I made an email-collection landing page. Describe it briefly. Reference library. Each email sender wants a reference. They're interested in the product. Few other reasons exist.

Header and footer were skipped. No name or logo. DbSchemaLibrary is a name I thought of after the fact. 5-minute logo. I expected a flop. Recall has no users after months of labor. What could happen to a 2-day project?

I didn't compromise learning validation. How many visitors sign up? To draw a conclusion, I must track these results.

Landing page

Posting Time

Now that the job is done, gauge interest. The next morning, I posted on all my channels. I didn't want to be spammy, therefore it required more time.

I made sure each channel had at least one fan of this product. I also answer people's inquiries in the channel.

My list stinks. Several channels wouldn't work. The product's target market isn't there. Posting there would waste our time. This taught me to create marketing channels depending on my persona.

Statistics! What actually happened

My favorite part! 23 channels received the link.

Results across the marketing channels

I stopped posting to Discord despite its high conversion rate. I eliminated some channels because they didn't fit. According to the numbers, some users like it. Most users think it's spam.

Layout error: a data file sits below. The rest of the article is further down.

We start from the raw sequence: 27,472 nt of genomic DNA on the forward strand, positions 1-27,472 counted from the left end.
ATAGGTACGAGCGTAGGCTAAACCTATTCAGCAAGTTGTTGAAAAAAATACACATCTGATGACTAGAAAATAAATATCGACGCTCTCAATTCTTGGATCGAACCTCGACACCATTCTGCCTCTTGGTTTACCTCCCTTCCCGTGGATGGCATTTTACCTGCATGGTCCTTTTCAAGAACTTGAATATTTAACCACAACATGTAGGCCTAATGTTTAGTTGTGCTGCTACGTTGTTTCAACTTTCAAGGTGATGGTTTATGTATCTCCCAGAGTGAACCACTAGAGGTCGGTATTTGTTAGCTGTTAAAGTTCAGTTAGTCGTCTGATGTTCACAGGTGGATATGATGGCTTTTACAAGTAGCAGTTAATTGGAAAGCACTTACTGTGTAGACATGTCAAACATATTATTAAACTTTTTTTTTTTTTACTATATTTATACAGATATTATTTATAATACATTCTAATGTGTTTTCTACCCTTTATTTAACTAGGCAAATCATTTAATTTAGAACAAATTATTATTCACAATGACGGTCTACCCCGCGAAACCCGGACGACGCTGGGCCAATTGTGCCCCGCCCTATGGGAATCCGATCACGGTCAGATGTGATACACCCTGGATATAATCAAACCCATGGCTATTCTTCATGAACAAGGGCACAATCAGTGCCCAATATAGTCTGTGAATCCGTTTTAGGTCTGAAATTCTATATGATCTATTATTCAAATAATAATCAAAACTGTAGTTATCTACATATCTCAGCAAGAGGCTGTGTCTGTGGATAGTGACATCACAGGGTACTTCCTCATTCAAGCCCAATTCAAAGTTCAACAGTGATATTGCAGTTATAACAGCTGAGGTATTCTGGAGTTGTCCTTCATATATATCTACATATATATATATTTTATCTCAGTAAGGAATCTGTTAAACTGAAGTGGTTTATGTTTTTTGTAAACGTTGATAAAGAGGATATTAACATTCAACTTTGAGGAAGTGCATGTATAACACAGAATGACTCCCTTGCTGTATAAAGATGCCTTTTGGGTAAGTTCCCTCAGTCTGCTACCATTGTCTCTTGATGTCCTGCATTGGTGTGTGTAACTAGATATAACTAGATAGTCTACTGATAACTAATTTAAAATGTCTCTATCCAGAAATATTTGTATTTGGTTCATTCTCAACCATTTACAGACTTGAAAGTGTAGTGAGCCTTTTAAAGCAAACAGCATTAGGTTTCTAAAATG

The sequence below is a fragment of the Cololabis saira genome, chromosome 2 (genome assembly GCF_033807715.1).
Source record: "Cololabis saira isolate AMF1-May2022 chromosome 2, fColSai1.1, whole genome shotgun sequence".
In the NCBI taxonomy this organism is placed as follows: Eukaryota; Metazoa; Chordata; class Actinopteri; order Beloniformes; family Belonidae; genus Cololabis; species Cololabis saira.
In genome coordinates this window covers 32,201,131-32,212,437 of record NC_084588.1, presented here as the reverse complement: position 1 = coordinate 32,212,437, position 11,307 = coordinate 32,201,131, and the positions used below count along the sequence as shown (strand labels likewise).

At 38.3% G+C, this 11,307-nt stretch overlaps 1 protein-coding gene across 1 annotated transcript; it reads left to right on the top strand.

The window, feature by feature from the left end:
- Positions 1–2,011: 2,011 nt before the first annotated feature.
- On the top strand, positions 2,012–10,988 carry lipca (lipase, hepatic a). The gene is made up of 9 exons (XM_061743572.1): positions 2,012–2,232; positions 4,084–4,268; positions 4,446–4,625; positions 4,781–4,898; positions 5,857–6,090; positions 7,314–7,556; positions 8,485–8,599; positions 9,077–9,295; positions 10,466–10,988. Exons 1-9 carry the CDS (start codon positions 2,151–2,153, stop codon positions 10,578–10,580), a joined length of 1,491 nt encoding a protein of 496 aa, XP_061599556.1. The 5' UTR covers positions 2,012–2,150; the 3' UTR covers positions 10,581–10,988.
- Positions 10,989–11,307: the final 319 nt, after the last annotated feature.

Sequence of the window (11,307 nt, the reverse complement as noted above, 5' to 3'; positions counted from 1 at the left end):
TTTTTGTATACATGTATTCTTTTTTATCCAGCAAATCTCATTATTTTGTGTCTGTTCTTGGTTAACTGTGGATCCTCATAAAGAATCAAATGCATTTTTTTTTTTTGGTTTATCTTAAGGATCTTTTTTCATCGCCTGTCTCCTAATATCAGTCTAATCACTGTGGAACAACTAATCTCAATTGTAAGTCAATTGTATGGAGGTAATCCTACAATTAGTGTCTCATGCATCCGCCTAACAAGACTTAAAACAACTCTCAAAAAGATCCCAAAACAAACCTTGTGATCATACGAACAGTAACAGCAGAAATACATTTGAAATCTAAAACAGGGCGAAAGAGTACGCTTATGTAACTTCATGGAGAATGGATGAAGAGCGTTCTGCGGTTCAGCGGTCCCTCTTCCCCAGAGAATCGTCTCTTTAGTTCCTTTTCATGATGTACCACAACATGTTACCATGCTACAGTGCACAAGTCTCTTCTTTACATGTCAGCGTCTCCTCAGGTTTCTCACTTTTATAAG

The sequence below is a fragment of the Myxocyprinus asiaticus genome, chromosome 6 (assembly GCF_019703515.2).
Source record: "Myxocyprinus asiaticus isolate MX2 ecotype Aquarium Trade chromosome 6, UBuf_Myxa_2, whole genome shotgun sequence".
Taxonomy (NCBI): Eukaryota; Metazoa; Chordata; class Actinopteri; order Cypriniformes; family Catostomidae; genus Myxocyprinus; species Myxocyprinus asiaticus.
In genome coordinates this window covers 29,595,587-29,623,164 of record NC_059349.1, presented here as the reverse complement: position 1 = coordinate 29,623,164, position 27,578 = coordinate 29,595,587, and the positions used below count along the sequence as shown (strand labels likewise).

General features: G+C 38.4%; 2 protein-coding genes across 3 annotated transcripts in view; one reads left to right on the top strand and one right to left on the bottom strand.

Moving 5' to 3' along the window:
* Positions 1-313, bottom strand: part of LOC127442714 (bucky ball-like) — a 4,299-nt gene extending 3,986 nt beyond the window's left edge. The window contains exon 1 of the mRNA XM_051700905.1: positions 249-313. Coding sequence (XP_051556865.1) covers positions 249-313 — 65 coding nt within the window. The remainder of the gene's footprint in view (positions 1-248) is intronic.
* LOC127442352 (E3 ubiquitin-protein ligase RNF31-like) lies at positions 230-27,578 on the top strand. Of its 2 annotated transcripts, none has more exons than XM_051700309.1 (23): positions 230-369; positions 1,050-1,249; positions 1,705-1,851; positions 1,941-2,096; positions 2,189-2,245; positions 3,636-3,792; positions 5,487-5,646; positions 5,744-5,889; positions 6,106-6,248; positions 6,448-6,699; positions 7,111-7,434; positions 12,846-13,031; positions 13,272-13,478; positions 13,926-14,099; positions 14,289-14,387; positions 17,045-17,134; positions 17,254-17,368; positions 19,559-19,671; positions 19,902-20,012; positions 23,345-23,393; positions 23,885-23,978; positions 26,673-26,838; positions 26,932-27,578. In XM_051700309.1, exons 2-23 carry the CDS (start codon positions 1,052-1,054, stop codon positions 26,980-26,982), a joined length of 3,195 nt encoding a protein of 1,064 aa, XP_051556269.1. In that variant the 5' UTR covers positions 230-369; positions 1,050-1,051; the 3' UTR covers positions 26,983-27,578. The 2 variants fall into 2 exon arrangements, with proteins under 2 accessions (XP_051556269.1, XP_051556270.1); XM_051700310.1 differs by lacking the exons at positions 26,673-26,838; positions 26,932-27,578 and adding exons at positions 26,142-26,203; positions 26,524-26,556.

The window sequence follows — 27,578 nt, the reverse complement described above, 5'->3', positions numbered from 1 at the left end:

I was skeptical. And 12 people viewed it.

I didn't expect much attention on a startup subreddit. I'll likely examine Reddit further in the future. As I have enough info, I didn't post much. Time for the next validated learning

No comment. The post had few views, therefore the numbers are low.

The targeted people come next.

I'm a Toptal freelancer. There's a member-only Slack channel. Most people can't use this marketing channel, but you should! It's not as spectacular as discord's 27% conversion rate. But I think the users here are better.

I don’t really have a following anywhere so this isn’t something I can leverage.

The best yet. 10% is converted. With more data, I expect to attain a 10% conversion rate from other channels. Stable number.

This number required some work. Did you know that people use many different clients to read HN?

Unknowns

Untrackable views and signups abound. 1136 views and 135 signups are untraceable. It's 11%. I bet much of that came from Hackernews.

Overall Statistics

The 7-day signup-to-visit ratio was 17%. (Hourly data points)

Signup to Views percentageSignup to Views count

First-day percentages were lower, which is noteworthy. Initially, it was little above 10%. The HN post started getting views then.

Percentage of signups to views for the first 2 days

When traffic drops, the number reaches just around 20%. More individuals are interested in the connection. hn.algolia.com sent 2 visitors. This means people are searching and finding my post.

Percentage of signups after the initial traffic

Interesting discoveries

1. HN post struggled till the US woke up.

11am UTC. After an hour, it lost popularity. It seemed over. 7 signups converted 13%. Not amazing, but I would've thought ahead.

After 4pm UTC, traffic grew again. 4pm UTC is 9am PDT. US awakened. 10am PDT saw 512 views.

Signup to views count during the first few hours

2. The product was highlighted in a newsletter.